I've ranted before about why I don't like tests that require 100% to pass, and it's important here as well. Forcing people to get 100% on a test doesn't confirm that they know the answers, and doesn't give you the management tools you need to intervene appropriately. Management follow-up is far more important and far more valuable so focus on creating a policy that includes reviewing the driver's activities and making informed decisions about further interventions, rather than just having people keep retrying until they get an acceptable score.
In-person Is Unnecessary
One of the places where we've noticed a significant blind spot in the trucking industry as a whole is the focus on in-person meetings. In the Best Fleets to Drive For program we ask companies how they structure driver meetings, and a large percentage of participants respond by explaining how they can't get people together to conduct a meeting - completely ignoring options like conference calls and virtual meetings that are designed for exactly these situations.
Post-training follow-up is the same - there's no reason that it needs to be done in person. If the policy specifies that drivers who fail a test get routed back to the terminal to attend live training, that's going to be unsustainable because it's really disruptive to the business. It's also unnecessary when there are so many other ways of accomplishing the same thing.
A better option is to start with a phone call to discuss the results. If it becomes clear through the call that the driver needs a greater level of personal attention, or would benefit from specialized training, it can be scheduled from there, but start with something manageable.
Trend Analysis is Valuable
Following up individually, and planning activities based on specific results, are both very useful, but broader trend analysis is equally useful. Identifying the subject areas that tend to cause challenges, or the individuals who struggle across a variety of subject areas, gives insights into other places that need attention but may not be as visible when looking at individual results. Those insights can allow for proactive interventions that avoid problems altogether.
Combining the Parts
Putting all those pieces together, you might come up with a process that looks like this:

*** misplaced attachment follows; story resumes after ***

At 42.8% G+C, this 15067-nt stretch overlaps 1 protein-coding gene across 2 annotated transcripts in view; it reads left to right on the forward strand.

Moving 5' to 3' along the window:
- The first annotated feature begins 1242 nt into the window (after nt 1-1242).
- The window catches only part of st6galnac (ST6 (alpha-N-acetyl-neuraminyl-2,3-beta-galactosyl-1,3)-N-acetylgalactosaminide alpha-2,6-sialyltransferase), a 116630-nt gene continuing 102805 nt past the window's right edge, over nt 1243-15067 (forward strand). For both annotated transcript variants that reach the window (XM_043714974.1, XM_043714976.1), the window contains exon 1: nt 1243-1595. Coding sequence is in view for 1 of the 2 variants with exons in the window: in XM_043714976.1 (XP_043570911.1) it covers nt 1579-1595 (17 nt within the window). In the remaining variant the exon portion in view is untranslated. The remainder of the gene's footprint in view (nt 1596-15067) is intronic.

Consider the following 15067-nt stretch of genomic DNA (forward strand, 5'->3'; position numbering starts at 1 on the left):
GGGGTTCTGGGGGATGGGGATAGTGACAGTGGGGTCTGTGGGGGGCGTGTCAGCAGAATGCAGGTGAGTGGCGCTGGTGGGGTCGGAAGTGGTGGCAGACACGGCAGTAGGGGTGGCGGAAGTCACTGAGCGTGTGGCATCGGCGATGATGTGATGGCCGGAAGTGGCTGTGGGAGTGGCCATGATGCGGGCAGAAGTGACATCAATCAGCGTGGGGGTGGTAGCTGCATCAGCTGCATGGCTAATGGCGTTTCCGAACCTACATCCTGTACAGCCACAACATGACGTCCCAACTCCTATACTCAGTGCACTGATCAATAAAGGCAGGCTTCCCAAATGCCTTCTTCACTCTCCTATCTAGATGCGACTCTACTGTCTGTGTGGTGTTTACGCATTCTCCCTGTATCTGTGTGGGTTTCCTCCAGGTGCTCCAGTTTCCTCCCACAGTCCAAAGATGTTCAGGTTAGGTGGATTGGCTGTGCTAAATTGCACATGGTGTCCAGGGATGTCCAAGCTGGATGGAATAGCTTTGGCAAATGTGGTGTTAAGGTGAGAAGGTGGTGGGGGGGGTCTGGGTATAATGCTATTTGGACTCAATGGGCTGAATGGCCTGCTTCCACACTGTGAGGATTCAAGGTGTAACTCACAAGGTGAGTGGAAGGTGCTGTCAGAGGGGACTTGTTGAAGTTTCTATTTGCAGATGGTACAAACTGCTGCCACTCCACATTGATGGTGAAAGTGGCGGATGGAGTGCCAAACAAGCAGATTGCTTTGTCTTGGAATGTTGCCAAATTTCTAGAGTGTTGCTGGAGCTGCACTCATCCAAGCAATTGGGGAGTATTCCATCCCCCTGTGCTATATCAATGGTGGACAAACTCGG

- A driver who fails a course in a subject directly related to on-road safety gets a follow-up call from a trainer within 2 business days of the failure to discuss the results.
- Following that call, the trainer determines the appropriate course of action. Outstanding knowledge gaps may have been addressed sufficiently on the call, or a personalized coaching plan may be created. Any personalized coaching plans start within 1 week and continue until competence is demonstrated.
- At the beginning of each day, safety personnel review the previous day's activities and identify drivers that meet the criteria for follow-up calls.
- On a monthly basis (or quarterly, depending on fleet size and activity), safety personnel run analytics reports to identify subject areas requiring additional follow-up and plan proactive training to address. Similar analytics also identify individuals needing more focused follow-up and those activities are planned as well.
You could go into more detail about what courses are considered to be on-road safety, and what acceptable coaching plans might be, but this is a starting point. I would also plan to review the policy quarterly for the first year and adjust as necessary, since you'll likely need some revisions before finding the right balance in the company. Write it all down, review it with the risk services people at the insurance company and legal counsel, and you'll be taking a big step in the right direction!